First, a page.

Feline Leukemia Virus

Feline leukemia virus (FeLV) infection is one of the most serious diseases affecting cats and other small animals. The virus is spread from cat to cat in saliva, through bite wounds, by contact, and sharing feeding bowls or litter boxes. Most at risk are cats that are allowed to spend time outdoors. Kittens are especially susceptible to this infection. The virus is present in many apparently healthy cats. Blood tests are available to determine if a cat is infected with the virus. The disease can spread among animals, however, there is no proved connection with leukemia in humans.

Routes of Infection

Feline leukaemia virus infection in cats results mainly from exposure to infectious saliva and nasal discharge. Bites from infected cats are a highly efficient method for transmission for FIV and FeLV due to high levels of virus in the saliva. Recent studies have shown that fecal shedding of feline leukemia virus in the feces of infected cats can be a source of infection. Non-infected cats exposed to these feces showed that infection through feces took place. These findings prove that fecal shedding of FeLV plays a role in transmission, but it is probably of secondary importance in viral infections. Nevertheless, sharing of litter pans by susceptible and infected cats could increase the environmental infectious pressure and appropriate measures should be taken to avoid unnecessary viral exposure.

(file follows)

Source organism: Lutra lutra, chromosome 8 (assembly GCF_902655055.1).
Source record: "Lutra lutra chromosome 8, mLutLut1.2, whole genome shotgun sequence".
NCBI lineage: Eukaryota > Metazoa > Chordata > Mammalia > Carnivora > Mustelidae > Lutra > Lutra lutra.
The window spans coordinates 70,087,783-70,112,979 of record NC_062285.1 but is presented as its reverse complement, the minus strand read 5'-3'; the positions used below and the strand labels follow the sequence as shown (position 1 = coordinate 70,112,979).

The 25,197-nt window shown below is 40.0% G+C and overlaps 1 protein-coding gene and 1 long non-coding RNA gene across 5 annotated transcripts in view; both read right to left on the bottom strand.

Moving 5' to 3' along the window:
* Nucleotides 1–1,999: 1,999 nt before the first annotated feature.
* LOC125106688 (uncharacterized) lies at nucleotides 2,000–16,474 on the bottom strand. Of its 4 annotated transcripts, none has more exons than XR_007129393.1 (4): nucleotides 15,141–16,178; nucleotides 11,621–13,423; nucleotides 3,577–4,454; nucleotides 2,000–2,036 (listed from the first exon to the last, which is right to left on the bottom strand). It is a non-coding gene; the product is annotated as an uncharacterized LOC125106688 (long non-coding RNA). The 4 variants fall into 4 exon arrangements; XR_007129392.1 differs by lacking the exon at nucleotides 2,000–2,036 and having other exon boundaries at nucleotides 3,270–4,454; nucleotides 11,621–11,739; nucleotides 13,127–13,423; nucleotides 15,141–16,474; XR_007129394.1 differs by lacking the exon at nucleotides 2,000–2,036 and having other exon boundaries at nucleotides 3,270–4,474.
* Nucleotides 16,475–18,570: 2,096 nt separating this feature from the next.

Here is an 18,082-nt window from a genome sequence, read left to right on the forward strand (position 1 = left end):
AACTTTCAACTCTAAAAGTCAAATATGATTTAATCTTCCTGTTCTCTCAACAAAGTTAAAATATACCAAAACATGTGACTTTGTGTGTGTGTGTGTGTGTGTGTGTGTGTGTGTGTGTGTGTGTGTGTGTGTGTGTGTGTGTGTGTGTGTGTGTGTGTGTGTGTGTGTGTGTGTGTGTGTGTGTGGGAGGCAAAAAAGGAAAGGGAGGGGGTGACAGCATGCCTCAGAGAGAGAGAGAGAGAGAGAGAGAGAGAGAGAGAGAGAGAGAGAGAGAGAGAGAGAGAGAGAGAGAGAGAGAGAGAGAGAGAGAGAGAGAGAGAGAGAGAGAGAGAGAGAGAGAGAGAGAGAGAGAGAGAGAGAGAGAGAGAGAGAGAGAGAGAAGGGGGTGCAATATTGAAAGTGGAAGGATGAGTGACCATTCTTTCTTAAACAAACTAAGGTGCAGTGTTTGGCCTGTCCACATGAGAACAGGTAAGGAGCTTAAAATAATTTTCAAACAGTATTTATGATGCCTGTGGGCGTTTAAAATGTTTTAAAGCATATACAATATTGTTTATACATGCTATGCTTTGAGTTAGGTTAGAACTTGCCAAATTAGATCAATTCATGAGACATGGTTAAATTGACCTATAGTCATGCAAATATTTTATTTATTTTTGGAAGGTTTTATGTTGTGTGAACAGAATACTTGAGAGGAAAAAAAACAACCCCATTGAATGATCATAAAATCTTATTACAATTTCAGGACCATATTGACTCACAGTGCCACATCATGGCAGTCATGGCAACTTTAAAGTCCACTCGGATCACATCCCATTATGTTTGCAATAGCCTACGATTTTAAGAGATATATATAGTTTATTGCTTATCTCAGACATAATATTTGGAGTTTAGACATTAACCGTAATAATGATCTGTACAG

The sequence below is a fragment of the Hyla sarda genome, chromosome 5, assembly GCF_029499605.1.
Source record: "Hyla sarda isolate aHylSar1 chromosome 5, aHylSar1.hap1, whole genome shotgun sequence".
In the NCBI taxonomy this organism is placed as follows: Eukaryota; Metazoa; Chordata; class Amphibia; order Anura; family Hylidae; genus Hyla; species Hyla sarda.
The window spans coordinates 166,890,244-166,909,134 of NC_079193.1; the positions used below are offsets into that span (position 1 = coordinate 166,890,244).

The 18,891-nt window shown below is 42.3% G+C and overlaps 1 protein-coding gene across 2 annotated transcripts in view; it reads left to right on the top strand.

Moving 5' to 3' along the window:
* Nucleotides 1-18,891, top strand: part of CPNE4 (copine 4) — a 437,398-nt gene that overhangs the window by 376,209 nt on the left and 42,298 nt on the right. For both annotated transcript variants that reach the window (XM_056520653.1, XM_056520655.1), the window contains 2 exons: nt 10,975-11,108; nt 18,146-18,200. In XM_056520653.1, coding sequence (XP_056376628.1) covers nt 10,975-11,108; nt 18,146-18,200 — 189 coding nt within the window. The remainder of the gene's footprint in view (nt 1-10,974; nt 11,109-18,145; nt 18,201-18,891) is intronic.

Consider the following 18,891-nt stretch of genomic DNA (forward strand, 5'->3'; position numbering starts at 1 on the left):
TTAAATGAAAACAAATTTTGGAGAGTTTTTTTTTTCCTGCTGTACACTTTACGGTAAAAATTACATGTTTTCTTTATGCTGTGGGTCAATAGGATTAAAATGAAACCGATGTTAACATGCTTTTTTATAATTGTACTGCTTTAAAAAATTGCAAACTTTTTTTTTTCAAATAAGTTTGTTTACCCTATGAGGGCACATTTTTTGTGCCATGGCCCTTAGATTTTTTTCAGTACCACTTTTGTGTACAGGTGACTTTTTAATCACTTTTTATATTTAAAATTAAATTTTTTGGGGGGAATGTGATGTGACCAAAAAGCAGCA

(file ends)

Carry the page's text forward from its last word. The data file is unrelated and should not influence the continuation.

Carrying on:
Signs vary depending on the particular form of the disease. Signs of the neoplastic form often include enlargement of the lymph nodes, lethargy, fever, vomiting, weight loss, labored breathing, jaundice, pale gums, general weakness and diarrhea. The non-neoplastic form is characterized by persistent fever, weight loss, discharge from the nose, sores around claws and inflammation of the gums.

Vaccination

The vaccination is recommended only for cats considered at risk for FeLV infection which include those allowed outdoors, those living in shelters, or those living in situations where new cats enter the environment frequently. Cats can catch feline leukemia only from direct contact with an infected cat. Mother cats can also pass it to their kittens. The best way to protect your cat against feline leukemia is to prevent exposure to possibly infected cats, as the vaccine isn't perfect and doesn't confer protection on all vaccinated cats. At-risk cats should be vaccinated every year. Initially, kittens are given two doses of vaccine three-to-four weeks apart, starting at age eight weeks. Because infected cats may appear to be healthy, it is recommended to have any new cats tested before bringing them home.

References

  1. Fecal shedding of infectious feline leukemia virus and its nucleic acids: A transmission potential.Gomes-Keller MA, Gönczi E, Grenacher B, Tandon R, Hofman-Lehmann R, Lutz H. In: Vet Microbiol. 2008 Aug 22.
  2. The kinetics of feline leukaemia virus shedding in experimentally infected cats are associated with infection outcome. Cattori V, Tandon R, Riond B, Pepin AC, Lutz H, Hofmann-Lehmann R. In: Vet Microbiol. 2008 Jul 25.
  3. 2008 American Association of Feline Practitioners' feline retrovirus management guidelines. Julie Levy, Cynda Crawford, Katrin Hartmann, Regina Hofmann-Lehmann, Susan Little, Eliza Sundahl and Vicki Thayer. In: Journal of Feline Medicine & Surgery, Volume 10, Issue 3, July 2008, Pages 300-316.



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